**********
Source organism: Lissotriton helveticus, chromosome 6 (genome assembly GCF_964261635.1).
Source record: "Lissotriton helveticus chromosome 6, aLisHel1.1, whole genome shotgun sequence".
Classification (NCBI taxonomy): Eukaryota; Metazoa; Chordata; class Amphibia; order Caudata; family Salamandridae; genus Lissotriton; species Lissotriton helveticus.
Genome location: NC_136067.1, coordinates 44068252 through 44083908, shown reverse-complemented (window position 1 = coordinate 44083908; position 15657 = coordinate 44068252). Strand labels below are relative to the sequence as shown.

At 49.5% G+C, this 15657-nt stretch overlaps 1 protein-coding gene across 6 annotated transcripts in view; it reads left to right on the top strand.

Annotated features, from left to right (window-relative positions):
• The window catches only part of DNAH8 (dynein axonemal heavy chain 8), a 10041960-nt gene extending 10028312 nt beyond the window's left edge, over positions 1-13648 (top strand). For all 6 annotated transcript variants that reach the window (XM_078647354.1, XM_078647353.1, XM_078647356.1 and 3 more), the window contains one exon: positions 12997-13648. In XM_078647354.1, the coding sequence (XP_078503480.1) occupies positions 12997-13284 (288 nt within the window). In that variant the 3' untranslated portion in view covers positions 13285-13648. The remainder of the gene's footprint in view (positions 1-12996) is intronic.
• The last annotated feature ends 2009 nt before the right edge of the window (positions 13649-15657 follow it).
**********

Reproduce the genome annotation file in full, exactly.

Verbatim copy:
Source organism: Lissotriton helveticus, chromosome 6 (genome assembly GCF_964261635.1).
Source record: "Lissotriton helveticus chromosome 6, aLisHel1.1, whole genome shotgun sequence".
Classification (NCBI taxonomy): Eukaryota; Metazoa; Chordata; class Amphibia; order Caudata; family Salamandridae; genus Lissotriton; species Lissotriton helveticus.
Genome location: NC_136067.1, coordinates 44068252 through 44083908, shown reverse-complemented (window position 1 = coordinate 44083908; position 15657 = coordinate 44068252). Strand labels below are relative to the sequence as shown.

At 49.5% G+C, this 15657-nt stretch overlaps 1 protein-coding gene across 6 annotated transcripts in view; it reads left to right on the top strand.

Annotated features, from left to right (window-relative positions):
• The window catches only part of DNAH8 (dynein axonemal heavy chain 8), a 10041960-nt gene extending 10028312 nt beyond the window's left edge, over positions 1-13648 (top strand). For all 6 annotated transcript variants that reach the window (XM_078647354.1, XM_078647353.1, XM_078647356.1 and 3 more), the window contains one exon: positions 12997-13648. In XM_078647354.1, the coding sequence (XP_078503480.1) occupies positions 12997-13284 (288 nt within the window). In that variant the 3' untranslated portion in view covers positions 13285-13648. The remainder of the gene's footprint in view (positions 1-12996) is intronic.
• The last annotated feature ends 2009 nt before the right edge of the window (positions 13649-15657 follow it).